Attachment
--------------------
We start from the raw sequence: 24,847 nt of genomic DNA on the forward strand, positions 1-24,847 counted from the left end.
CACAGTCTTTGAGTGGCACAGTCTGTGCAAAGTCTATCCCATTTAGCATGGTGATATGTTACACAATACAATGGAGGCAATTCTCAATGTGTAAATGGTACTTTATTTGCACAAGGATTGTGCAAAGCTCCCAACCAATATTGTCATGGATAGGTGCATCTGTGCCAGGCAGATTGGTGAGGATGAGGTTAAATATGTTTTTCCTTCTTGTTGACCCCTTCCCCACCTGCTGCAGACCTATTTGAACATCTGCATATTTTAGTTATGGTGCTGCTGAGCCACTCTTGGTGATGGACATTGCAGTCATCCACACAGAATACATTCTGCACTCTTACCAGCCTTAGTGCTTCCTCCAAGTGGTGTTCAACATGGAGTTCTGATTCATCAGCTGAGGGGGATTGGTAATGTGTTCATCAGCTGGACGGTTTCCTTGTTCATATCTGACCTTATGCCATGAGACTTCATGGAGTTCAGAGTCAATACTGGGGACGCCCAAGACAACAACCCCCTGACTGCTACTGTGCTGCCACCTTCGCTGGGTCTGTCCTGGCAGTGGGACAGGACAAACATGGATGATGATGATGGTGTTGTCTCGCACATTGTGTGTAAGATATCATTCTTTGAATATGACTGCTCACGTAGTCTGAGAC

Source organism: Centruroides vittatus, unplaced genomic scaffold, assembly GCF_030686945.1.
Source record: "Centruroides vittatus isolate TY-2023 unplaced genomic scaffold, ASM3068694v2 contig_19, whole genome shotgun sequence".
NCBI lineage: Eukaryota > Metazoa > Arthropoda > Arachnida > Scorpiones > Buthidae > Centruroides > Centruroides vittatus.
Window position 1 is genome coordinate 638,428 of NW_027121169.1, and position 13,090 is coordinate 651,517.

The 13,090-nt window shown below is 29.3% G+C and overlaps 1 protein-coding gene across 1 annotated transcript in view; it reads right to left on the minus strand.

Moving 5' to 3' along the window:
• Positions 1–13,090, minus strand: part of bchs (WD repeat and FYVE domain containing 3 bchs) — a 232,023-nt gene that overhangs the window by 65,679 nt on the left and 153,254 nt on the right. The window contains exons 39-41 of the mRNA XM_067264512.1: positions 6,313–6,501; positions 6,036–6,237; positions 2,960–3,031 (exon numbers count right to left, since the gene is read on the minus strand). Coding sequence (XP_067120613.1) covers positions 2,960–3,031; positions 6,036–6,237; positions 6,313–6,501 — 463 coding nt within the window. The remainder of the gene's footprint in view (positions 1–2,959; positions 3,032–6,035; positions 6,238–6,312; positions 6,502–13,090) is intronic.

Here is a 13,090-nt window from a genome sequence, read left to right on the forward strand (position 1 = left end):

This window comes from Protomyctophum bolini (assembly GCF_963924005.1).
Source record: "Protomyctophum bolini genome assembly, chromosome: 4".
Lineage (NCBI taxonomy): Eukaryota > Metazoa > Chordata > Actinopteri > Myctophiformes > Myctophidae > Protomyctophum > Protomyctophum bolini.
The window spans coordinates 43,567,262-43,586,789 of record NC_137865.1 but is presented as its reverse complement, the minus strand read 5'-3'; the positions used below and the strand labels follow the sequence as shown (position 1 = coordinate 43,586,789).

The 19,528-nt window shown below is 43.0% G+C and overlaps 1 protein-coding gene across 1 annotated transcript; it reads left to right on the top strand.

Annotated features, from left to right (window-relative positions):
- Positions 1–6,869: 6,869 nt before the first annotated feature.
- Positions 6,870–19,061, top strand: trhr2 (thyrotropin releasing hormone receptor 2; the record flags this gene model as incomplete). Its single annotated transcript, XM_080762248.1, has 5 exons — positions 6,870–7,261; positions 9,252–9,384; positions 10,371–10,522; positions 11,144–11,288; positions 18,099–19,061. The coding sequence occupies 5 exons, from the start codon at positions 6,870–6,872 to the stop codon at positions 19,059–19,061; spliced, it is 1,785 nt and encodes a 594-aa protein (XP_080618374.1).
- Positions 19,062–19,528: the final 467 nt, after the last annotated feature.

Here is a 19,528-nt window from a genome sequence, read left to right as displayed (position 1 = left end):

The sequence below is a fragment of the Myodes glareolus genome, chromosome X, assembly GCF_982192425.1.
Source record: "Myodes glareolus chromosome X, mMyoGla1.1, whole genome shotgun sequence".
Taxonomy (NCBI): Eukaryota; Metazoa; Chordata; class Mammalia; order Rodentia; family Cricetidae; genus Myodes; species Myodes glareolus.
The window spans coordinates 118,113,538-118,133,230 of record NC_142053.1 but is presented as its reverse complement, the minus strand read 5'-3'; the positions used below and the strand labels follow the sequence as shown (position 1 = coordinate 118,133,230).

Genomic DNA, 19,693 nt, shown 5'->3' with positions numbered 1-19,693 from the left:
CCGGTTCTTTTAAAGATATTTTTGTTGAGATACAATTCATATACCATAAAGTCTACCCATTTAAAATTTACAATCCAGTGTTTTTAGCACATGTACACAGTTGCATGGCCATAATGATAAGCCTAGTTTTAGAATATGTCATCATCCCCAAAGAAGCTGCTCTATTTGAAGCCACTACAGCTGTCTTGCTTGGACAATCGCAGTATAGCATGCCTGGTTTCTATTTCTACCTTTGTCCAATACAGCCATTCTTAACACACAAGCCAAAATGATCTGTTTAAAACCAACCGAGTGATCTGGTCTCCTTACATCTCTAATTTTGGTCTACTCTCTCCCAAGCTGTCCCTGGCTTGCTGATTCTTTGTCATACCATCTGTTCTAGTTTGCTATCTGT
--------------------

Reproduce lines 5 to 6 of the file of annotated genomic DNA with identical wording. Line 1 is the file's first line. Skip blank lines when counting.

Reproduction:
NCBI lineage: Eukaryota > Metazoa > Arthropoda > Arachnida > Scorpiones > Buthidae > Centruroides > Centruroides vittatus.
Window position 1 is genome coordinate 638,428 of NW_027121169.1, and position 13,090 is coordinate 651,517.